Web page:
This film was part of the 2017 Camden International Film Festival
KCR is a nine-channel, nonlinear installation that explores the path of the defunct Karachi Circular Railway, blurring the boundaries of documentary and art, and still and moving images. It immerses viewers in the fastest-growing megapolis of the 20th century - Karachi, Pakistan - taking a meditative journey through one of the world’s most complex and conflicted megacities and exploring its urban and human landscape.
Leveraging interactive features in constrained but highly original ways, the viewer is transported through the city's neighborhoods, sub-cultures and topographies. Digital stills, ambient sound, text, video and unique aerial footage of Karachi shot from a drone combine to unveil a side of the city that defies the dominant media narrative of extremist violence and terrorism.
Over the past decade, political violence has killed thousands of people per year in Karachi. Yet this horrific toll isn't the story of most of the city's 24 million residents. This project looks at the daily landscape through which they travel. Sigal visited and photographed the entirety of the abandoned railway line, walking through many of Karachi's most dangerous neighborhoods and probing stereotypes about the city's insecurity. The resultant footage, and accompanying text, recreates the journey through the space of the railway.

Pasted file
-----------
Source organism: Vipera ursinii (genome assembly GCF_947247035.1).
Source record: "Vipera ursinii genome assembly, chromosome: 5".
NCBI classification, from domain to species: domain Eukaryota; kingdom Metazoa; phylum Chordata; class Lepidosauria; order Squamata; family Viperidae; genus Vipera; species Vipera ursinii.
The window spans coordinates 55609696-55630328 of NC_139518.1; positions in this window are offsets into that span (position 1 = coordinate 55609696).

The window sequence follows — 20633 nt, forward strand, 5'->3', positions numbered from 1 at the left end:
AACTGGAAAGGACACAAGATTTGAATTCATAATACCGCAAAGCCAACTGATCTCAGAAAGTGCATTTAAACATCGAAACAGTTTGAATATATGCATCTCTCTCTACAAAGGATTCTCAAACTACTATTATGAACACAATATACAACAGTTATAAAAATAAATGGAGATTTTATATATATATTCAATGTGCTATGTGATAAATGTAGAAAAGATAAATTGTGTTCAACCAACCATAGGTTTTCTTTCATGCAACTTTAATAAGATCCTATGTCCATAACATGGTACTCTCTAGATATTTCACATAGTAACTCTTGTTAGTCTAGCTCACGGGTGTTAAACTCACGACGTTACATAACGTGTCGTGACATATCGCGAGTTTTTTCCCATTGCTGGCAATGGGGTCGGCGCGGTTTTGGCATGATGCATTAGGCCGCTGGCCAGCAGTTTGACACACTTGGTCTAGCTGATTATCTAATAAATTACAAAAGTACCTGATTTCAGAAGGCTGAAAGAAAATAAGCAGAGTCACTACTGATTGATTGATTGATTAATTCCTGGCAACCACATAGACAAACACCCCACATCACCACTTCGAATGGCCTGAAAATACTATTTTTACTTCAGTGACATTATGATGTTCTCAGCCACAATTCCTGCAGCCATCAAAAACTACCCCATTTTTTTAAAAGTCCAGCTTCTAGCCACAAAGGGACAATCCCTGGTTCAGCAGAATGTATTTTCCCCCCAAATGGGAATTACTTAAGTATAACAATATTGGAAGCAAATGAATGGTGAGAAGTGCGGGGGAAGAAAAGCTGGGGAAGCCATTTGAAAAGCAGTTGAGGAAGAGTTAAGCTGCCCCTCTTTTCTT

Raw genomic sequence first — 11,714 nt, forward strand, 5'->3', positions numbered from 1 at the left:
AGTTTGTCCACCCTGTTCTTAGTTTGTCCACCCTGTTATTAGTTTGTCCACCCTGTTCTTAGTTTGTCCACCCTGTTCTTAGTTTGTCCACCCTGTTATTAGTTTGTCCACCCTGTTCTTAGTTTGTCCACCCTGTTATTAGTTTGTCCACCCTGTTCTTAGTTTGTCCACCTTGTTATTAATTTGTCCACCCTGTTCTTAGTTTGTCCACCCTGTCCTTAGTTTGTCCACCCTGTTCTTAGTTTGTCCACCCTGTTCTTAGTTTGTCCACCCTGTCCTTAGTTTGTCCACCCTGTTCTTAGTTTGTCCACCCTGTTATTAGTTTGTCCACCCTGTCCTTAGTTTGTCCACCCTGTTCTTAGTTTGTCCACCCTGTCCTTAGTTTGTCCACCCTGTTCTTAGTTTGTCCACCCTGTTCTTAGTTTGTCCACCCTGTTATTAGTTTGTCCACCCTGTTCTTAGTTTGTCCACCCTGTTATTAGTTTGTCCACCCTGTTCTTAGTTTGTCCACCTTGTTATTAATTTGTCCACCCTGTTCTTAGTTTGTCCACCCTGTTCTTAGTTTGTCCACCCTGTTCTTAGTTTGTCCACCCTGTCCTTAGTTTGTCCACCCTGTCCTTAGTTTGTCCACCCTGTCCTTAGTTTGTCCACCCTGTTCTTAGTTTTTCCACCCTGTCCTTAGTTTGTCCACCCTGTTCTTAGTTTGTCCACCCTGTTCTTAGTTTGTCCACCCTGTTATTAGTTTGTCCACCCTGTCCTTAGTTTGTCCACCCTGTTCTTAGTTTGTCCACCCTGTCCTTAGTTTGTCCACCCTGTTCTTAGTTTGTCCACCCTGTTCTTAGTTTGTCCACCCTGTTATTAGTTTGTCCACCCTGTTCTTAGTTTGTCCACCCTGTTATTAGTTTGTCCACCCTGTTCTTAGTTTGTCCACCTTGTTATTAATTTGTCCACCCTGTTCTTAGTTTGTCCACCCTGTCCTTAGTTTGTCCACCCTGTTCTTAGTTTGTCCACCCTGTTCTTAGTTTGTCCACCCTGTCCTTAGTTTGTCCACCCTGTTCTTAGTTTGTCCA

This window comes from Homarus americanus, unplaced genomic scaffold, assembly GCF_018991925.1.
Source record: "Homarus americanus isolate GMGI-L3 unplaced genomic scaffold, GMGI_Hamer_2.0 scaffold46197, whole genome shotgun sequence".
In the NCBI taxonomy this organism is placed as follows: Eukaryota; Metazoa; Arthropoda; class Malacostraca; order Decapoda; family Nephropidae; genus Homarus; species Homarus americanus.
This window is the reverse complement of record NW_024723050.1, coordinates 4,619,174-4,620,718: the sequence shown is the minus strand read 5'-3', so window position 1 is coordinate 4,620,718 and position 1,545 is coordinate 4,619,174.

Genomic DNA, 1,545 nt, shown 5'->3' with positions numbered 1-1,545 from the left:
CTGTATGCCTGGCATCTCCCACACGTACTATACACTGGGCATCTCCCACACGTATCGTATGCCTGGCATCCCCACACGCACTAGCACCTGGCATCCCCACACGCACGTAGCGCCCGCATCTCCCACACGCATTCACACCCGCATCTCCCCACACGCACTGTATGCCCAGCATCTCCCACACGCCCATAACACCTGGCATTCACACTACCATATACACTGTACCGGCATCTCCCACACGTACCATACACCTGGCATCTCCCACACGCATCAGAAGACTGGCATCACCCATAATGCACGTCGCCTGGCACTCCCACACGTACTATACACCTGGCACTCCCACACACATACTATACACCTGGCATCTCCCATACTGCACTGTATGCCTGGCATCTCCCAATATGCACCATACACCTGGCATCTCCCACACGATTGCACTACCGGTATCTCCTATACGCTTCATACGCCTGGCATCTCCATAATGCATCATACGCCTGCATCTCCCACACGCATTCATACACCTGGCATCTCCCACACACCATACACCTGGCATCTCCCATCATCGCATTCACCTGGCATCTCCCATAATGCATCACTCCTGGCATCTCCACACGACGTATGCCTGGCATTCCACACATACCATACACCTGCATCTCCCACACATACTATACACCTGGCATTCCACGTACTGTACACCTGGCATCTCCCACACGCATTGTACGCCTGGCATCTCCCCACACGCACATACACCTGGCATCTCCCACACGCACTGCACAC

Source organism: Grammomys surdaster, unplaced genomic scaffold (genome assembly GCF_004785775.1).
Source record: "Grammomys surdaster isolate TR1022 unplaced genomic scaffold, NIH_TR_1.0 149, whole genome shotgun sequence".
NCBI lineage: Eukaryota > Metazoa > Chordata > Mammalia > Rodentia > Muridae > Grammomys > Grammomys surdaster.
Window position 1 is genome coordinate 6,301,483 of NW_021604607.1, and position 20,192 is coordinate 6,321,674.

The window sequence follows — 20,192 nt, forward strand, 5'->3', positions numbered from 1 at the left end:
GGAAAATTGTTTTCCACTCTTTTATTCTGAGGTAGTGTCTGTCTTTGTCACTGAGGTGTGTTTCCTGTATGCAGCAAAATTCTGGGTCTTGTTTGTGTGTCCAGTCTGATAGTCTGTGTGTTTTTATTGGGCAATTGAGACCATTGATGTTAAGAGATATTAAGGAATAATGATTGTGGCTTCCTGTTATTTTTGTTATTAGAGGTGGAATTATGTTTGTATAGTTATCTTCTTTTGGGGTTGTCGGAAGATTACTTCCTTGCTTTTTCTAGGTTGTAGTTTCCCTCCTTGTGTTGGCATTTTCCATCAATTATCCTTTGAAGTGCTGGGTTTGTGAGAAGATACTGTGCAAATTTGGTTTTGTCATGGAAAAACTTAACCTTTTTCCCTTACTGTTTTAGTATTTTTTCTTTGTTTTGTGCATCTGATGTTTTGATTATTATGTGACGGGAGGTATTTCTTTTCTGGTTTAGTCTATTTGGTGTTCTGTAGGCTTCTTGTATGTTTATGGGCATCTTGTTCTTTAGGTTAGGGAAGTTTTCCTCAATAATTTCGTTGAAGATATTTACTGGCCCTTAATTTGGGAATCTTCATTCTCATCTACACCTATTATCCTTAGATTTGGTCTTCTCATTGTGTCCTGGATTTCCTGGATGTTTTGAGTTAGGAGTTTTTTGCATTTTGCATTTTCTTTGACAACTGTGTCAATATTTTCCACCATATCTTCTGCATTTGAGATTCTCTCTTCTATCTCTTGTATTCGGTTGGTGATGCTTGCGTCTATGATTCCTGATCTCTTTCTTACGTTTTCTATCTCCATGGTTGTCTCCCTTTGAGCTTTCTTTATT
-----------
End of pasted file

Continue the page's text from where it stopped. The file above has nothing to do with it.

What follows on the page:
The project's narrative is a constructed maneuver through the space of Karachi, mixing order and random encounter. Every image captures an aspect of the railway's tracks, stations, inhabitants, and current usage: walkway, trash dump, playground, makeshift factory, informal housing settlement, returning wilderness, abandoned station, encroaching buildings, foliage, wetlands, markets, and long-haul trains that still run along some of the tracks. The images also capture the movement and noise of remaining inter-city stations and trains, a counterpoint to the stillness of the abandoned commuter stations. In a narrative is driven by geographies, its characters are the visible elements of the city.
What do a radical Islamist, a Christian cult member and a white supremacist have in common? DEPROGRAMMED takes
the user on a virtual walk through the world of indoctrination. Told through the voices of three characters, it describes how they became completely enveloped by extremist ideologies.StoryformsThe Documentary Camera
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